The smell of blood woke me. It was intense, as though my whole body were inhaling it. It reverberated and expanded within me. Strange scenes flitted through my mind—the fuzzy yellow light of a row of street lamps in the fog, swirling water below my feet, a crimson umbrella rolling along a rain-soaked road, a plastic tarpaulin shrouding a construction site snapping in the wind. Somewhere a man was singing and slurring lyrics: a song about a girl he couldn’t forget, and about her walking in the rain.
It didn’t take me long to figure out what was going on. None of this was reality or even the remnants of a dream. It was a signal my head was sending my body. Stay lying down. Don’t move. It’s the price you have to pay for not taking your medication.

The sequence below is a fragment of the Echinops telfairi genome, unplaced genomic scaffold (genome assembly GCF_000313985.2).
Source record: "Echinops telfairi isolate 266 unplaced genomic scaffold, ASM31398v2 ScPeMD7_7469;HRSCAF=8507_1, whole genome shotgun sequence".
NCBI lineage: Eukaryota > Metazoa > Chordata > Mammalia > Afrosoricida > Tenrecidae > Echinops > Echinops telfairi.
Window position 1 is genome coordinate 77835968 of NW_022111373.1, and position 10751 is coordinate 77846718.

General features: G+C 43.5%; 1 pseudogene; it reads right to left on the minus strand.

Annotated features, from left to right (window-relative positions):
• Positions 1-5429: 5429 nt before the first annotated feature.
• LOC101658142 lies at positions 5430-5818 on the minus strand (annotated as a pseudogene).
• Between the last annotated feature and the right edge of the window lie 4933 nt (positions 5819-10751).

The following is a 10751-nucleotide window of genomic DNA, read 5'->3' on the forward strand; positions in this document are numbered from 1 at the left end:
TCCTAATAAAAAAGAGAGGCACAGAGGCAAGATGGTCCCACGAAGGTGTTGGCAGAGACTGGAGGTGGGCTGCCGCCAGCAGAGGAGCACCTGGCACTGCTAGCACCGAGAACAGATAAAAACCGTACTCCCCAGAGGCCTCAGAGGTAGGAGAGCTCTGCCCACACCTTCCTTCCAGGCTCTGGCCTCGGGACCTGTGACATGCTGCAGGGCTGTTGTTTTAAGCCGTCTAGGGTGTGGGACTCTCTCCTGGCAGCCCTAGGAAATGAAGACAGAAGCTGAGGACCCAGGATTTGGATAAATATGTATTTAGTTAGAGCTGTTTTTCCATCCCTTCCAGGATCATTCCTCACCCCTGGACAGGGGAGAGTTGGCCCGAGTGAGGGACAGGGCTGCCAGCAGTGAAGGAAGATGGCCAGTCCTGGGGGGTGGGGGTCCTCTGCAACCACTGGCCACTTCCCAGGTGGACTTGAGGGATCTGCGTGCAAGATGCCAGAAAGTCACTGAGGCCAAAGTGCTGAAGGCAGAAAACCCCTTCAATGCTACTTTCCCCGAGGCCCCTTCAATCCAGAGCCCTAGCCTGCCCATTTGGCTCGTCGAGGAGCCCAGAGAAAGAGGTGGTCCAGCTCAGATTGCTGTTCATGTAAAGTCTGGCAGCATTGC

Not taking my meds was a quenching rain in the desert of my life, even if it sometimes caused a seizure. Right now, I was experiencing the unsettling hallucinations that warned me a storm was imminent. There was no safe harbor; I could only wait for it to arrive. If past experience was any indication, when it was over, I wouldn’t remember what had happened. It would be simple and intense, and afterward I would be tired and depleted. I deserved this; I knew full well what I was getting into when I chose this path. It was an addiction; I kept doing it again and again despite understanding the risks. Most addicts get high to chase after a fantasy, but for me it was a diﬀerent route: I had to get off my drugs to reach a heightened reality. That was when the magic hours opened up—my headaches and tinnitus disappeared, and my senses became acute. I could smell like a dog, my brain whirred quicker than ever, and I read the world by instinct instead of with reason. I felt empowered and superior.I could smell like a dog, my brain whirred quicker than ever, and I read the world by instinct instead of with reason.